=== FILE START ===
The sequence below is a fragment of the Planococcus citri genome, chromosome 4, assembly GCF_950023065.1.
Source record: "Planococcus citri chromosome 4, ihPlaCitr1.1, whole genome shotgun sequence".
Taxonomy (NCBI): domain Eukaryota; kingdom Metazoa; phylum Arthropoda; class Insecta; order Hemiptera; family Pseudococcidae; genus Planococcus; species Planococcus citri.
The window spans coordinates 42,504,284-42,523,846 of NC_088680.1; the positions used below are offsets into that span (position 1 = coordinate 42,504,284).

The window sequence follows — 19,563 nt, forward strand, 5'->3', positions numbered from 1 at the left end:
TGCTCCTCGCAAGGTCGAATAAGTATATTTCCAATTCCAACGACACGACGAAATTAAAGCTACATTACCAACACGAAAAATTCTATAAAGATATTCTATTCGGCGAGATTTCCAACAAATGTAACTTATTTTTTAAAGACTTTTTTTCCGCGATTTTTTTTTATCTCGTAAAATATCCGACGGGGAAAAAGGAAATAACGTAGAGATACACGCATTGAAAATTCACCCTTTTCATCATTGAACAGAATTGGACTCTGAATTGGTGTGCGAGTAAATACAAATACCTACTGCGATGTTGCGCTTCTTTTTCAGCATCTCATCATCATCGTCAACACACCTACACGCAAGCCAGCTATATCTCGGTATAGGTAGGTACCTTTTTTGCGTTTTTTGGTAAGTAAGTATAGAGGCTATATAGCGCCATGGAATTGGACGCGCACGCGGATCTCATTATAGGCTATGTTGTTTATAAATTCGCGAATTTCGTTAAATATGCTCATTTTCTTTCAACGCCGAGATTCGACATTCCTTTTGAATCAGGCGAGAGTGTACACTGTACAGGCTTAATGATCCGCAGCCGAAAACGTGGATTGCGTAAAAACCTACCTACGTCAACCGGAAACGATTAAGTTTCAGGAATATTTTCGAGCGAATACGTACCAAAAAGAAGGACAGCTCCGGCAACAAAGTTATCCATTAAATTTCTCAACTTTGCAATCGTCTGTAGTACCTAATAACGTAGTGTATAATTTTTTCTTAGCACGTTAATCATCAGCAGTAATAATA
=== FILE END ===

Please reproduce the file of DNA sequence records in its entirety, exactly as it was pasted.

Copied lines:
The sequence below is a fragment of the Planococcus citri genome, chromosome 4, assembly GCF_950023065.1.
Source record: "Planococcus citri chromosome 4, ihPlaCitr1.1, whole genome shotgun sequence".
Taxonomy (NCBI): domain Eukaryota; kingdom Metazoa; phylum Arthropoda; class Insecta; order Hemiptera; family Pseudococcidae; genus Planococcus; species Planococcus citri.
The window spans coordinates 42,504,284-42,523,846 of NC_088680.1; the positions used below are offsets into that span (position 1 = coordinate 42,504,284).

The window sequence follows — 19,563 nt, forward strand, 5'->3', positions numbered from 1 at the left end:
TGCTCCTCGCAAGGTCGAATAAGTATATTTCCAATTCCAACGACACGACGAAATTAAAGCTACATTACCAACACGAAAAATTCTATAAAGATATTCTATTCGGCGAGATTTCCAACAAATGTAACTTATTTTTTAAAGACTTTTTTTCCGCGATTTTTTTTTATCTCGTAAAATATCCGACGGGGAAAAAGGAAATAACGTAGAGATACACGCATTGAAAATTCACCCTTTTCATCATTGAACAGAATTGGACTCTGAATTGGTGTGCGAGTAAATACAAATACCTACTGCGATGTTGCGCTTCTTTTTCAGCATCTCATCATCATCGTCAACACACCTACACGCAAGCCAGCTATATCTCGGTATAGGTAGGTACCTTTTTTGCGTTTTTTGGTAAGTAAGTATAGAGGCTATATAGCGCCATGGAATTGGACGCGCACGCGGATCTCATTATAGGCTATGTTGTTTATAAATTCGCGAATTTCGTTAAATATGCTCATTTTCTTTCAACGCCGAGATTCGACATTCCTTTTGAATCAGGCGAGAGTGTACACTGTACAGGCTTAATGATCCGCAGCCGAAAACGTGGATTGCGTAAAAACCTACCTACGTCAACCGGAAACGATTAAGTTTCAGGAATATTTTCGAGCGAATACGTACCAAAAAGAAGGACAGCTCCGGCAACAAAGTTATCCATTAAATTTCTCAACTTTGCAATCGTCTGTAGTACCTAATAACGTAGTGTATAATTTTTTCTTAGCACGTTAATCATCAGCAGTAATAATA